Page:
translation did introduce real-time requirements for communication because the
server-side address translation has to be performed quickly in order to show the result
to the user while it is still relevant. Originally the platform only supported a batch
communication model – a reliable message queue – where sending a message could
take an arbitrarily long time to complete. Address translation, on the other hand,
required a synchronous protocol, namely Simple Object Access Protocol (SOAP).
Once the pilot had been running for some time it became apparent that our initial
assumption was false in two respects. Firstly, the time interval between coordinates
was too long. Initially we executed the address conversion once in every 30 seconds.
Once we started getting early comments from our pilot users we realized that this was
too infrequent. A truck driving 80 km/h is able to move close to 700 meters in that
time. Consequently the time interval was reduced to 5 seconds. This solved the
accuracy problem, but increased data output by a factor of six, causing heavy load at
the address translation server and vastly increased costs in both address translation
(which was charged for on a per-transaction basis) and cellular data traffic. The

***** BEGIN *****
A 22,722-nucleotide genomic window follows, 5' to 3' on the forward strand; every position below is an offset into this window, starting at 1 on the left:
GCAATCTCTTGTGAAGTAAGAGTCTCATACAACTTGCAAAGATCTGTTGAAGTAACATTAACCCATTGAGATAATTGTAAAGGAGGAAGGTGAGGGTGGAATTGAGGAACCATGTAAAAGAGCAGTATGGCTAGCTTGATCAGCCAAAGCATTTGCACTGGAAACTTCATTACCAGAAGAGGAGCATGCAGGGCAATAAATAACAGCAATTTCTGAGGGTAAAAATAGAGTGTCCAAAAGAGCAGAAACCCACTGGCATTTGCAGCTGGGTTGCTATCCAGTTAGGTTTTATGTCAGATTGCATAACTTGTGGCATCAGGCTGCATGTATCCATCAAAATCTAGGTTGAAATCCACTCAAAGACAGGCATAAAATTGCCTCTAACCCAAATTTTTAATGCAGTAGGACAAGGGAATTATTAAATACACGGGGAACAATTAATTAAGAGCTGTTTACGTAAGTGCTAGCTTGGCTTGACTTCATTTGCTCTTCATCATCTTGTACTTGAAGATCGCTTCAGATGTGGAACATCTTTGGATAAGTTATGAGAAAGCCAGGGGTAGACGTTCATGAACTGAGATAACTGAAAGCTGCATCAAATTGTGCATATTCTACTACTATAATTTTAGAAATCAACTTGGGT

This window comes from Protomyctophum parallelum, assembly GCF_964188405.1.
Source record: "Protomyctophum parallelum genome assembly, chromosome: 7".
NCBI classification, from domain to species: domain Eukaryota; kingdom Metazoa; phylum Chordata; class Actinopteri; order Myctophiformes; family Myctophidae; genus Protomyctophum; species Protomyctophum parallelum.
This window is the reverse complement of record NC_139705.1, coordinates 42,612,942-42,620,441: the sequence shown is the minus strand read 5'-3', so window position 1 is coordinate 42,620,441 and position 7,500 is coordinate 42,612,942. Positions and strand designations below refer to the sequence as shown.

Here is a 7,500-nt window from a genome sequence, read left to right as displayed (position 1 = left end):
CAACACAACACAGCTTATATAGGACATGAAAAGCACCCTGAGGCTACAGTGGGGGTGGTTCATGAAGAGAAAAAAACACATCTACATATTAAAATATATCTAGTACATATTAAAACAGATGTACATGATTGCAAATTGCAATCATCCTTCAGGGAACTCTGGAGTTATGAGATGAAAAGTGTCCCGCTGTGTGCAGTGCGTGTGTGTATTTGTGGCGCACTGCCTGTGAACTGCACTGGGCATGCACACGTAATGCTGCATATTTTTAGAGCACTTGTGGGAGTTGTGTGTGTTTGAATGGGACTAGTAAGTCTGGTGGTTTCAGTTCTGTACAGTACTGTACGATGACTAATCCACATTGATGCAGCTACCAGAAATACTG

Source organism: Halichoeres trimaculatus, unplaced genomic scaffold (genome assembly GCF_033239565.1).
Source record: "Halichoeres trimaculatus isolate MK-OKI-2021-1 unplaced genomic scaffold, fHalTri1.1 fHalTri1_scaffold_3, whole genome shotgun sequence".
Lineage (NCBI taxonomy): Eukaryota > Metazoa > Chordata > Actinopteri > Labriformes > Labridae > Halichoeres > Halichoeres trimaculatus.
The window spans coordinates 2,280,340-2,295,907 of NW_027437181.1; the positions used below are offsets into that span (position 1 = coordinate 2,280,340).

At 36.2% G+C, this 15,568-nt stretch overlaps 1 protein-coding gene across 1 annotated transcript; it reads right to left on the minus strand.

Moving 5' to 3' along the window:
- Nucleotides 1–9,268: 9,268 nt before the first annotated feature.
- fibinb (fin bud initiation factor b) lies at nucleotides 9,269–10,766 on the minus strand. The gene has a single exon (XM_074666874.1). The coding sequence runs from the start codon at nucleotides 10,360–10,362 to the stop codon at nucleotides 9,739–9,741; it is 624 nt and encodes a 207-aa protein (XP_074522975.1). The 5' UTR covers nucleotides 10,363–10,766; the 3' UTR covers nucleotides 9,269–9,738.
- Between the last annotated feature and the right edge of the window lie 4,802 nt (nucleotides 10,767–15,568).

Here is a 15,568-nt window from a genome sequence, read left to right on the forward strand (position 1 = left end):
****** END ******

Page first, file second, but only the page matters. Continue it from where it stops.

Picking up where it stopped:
problem was exacerbated by the use of SOAP requests for the address translation
[Lesson 1]. In hindsight, performing the address conversion on the mobile device
would have been a better choice [Lesson 2]. With the server-side address translation
service, the system operating expenses are simply too high for full-scale commercial
deployment. However, at the time when the decisions were made the service based
solution seemed to be optimal.
Secondly, we had assumed that an application session, i.e. the performance of one
task, would have a relatively short duration. The typical scenario was the spreading of
sand on a single road. In reality, certain tasks can last a full working day. This had
two serious implications:
1. Together with the shorter time interval between coordinates, day-long
sessions meant that the data of a single session could not fit in phone
RAM. Whereas previously all data had been submitted at the end of the
session, we now had to introduce a streaming model where data was
continuously submitted using small partial submissions. Fortunately
XForms is expressive enough to support this.
2. The application has to be able to run in the background, like a daemon, for
a long period of time and keep recording coordinates. This is difficult
because the S60 operating system will kill the road maintenance
application to reclaim memory if another application with non-trivial
memory requirements is started. For example, it was not possible to use a
third party mobile email application at the same time as the road
maintenance application. The users were essentially forced to use a
dedicated phone for the road maintenance application.
The effects of the new requirements on the mobile service platform are summarized in
Fig. 2.
Reliable message
queue and SOAP
message queue
Road Maintenance
Use Case
Reliable message
queue and SOAP
message queue
Road Maintenance
Use Case
Batch and real-timeBatchCommunication
Road Maintenance
Use Case
Batch and real-timeBatchCommunication
Road Maintenance
Use Case
Leads to
Leads to
Fig. 2. Effects of new requirements on the service platform.
After handling these issues, the pilot application was working well for some time.
Then a new pilot site was introduced, in a remote location where there are significant